Something I’ve worked on with clients repeatedly over this last year is lowering the bar. It cannot be said enough that we need to go much easier on ourselves while we’re continuing to get through what feels like a never-ending crisis. Rather than focusing on things getting back to normal, we need to be able to meet ourselves where we are. For example, if you realize you’ve been struggling to do your regular workout routine, or if you’ve let physical activity go all together lately, set a very manageable goal for yourself that you feel you can reach fairly easily, e.g., one workout this week instead of none, or 20 minutes instead of an hour.
The point is to give yourself a win, which in turn builds motivation and positivity. The opposite of this is what a lot of us have been doing: setting expectations of ourselves in multiple areas of our lives that are just too high for now. You think, “I’m fine, I can and should do all this, nothing is wrong.” Yet, somehow you just can’t get motivated to do what you’re supposed to. Lowering the bar isn’t being lazy or having low expectations. Instead, it’s practicing self-compassion and good self-care.
What does self-care actually mean? It’s exactly what it says – all the ways you take care of yourself – and this is an extremely important concept when we talk about addressing an on-going sense of languishing.
Self-care can be addressed in five categories, which include physical, mental, emotional, spiritual and energetic. More specifically, it’s everything you put in your body, including food, drink, substances and stimulants. It’s the quality and quantity of your rest. It’s the physical movement and exercise you get. It’s the social and emotional connections you maintain. It’s the ways in which you manage stress, and it’s the meaning and purpose you create in your life. The good news is that unlike external factors such as the pandemic itself, each of us can start taking small steps today to improve these healthy habits to offset the blah we’re experiencing.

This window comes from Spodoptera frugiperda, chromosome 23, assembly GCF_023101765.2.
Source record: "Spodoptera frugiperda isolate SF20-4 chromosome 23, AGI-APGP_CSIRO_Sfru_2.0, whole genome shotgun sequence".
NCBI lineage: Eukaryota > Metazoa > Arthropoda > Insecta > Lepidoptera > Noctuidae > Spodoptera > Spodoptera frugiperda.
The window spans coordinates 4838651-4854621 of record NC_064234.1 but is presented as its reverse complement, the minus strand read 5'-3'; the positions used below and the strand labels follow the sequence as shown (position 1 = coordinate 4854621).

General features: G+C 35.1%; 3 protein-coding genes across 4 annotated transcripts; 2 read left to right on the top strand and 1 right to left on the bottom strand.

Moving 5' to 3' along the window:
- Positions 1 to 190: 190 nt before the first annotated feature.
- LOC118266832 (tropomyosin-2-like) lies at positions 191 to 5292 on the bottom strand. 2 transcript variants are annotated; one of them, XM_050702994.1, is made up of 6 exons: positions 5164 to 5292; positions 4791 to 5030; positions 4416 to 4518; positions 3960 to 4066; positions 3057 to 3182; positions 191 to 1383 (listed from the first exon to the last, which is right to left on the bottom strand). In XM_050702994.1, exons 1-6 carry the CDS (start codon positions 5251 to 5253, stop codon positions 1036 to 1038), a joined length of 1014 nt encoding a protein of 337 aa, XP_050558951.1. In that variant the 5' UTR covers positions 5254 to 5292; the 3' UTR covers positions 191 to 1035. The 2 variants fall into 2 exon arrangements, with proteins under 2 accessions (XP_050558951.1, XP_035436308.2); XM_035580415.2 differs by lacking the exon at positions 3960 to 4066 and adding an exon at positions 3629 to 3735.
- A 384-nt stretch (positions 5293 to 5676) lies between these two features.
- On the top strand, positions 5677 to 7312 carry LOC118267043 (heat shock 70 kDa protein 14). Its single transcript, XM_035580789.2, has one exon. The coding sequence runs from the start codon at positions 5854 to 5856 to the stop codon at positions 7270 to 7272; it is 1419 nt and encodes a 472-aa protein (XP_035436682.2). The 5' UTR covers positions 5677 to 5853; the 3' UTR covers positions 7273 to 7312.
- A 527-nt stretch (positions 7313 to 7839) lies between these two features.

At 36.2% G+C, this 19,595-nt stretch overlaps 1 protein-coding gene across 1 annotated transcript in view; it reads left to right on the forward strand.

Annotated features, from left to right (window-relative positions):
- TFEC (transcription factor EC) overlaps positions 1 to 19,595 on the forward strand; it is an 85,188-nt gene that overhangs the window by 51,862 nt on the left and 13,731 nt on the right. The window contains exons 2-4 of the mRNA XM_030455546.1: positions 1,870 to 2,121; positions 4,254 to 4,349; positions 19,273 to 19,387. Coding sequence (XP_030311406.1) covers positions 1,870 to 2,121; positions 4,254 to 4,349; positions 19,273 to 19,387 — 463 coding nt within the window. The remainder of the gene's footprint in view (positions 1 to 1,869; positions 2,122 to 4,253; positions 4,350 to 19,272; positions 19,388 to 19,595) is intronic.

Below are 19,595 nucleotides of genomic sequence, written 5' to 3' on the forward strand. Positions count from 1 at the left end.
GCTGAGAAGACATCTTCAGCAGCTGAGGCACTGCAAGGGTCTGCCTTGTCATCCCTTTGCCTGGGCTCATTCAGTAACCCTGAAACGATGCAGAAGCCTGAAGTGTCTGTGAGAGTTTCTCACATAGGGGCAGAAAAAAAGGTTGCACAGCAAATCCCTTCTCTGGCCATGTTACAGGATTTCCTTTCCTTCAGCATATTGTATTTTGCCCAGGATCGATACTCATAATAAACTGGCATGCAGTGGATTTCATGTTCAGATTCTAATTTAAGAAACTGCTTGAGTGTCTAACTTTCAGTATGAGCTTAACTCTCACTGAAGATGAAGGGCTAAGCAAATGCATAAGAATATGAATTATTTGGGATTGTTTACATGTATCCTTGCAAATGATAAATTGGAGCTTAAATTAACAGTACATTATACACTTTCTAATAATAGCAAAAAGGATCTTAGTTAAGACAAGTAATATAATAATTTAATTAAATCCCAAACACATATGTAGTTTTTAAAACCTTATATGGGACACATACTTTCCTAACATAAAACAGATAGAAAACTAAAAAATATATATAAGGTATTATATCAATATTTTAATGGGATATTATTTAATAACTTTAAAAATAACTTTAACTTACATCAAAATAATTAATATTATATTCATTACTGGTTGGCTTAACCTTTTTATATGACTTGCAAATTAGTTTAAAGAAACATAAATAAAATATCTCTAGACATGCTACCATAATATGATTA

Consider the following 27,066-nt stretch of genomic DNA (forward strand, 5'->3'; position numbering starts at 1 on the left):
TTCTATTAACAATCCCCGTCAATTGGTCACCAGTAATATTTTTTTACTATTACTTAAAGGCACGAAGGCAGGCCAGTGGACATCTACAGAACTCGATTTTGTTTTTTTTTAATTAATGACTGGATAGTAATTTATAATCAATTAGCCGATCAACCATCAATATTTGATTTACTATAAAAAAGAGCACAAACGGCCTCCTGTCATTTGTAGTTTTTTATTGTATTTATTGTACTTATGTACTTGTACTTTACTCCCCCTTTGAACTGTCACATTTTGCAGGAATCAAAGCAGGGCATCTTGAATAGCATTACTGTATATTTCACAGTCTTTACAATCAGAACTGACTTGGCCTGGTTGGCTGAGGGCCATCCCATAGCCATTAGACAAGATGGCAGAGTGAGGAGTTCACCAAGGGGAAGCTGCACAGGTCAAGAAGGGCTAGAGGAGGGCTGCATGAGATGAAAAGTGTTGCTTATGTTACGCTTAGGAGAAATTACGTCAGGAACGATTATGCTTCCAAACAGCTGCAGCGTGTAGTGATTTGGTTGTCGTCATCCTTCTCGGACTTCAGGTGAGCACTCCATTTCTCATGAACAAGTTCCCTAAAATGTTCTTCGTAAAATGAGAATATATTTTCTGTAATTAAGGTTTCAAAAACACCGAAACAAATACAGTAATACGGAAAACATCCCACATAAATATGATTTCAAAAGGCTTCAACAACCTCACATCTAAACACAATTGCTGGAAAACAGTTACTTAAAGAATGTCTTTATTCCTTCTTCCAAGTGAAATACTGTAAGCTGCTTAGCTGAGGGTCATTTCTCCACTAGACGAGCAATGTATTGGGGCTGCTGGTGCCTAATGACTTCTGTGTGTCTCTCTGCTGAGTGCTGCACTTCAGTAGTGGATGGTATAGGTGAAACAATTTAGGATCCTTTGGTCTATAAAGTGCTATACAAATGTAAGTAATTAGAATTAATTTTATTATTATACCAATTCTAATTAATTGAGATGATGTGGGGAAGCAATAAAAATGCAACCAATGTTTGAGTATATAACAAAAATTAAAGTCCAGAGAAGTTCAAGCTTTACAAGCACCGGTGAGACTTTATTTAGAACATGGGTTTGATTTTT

You can start by making a simple chart with the main five categories of self-care:
Take a look at how you’re currently doing in each category. How has your nutrition been? Are you drinking or smoking more than usual? How are you sleeping? Are you staying up too late and finding it hard to get going in the morning? How well are you staying connected to friends and families? Are you putting time into your relationships? How much physical activity and daylight are you getting? How are you managing your stress?
Most of us will easily find one or more areas where we can make improvements, but again, go slow. Remember that it’s about small, manageable changes that we feel we can achieve fairly easily. Doing this will likely have a knock-on, or ripple effect, leading to other positive changes like a boost in motivation which in turn improves our mood, helping us move slowly but steadily from a state of indifference to one of engagement. The aim isn’t necessarily to completely eliminate this gray, in-between languishing state, but rather to recognize the signs and to know that small steps can lead to a better overall sense of well-being. So the next time someone asks you “how are you doing?”, a genuinely positive reply might not feel so far away.
Article by Karen Rigatti
Certified Professional Counselor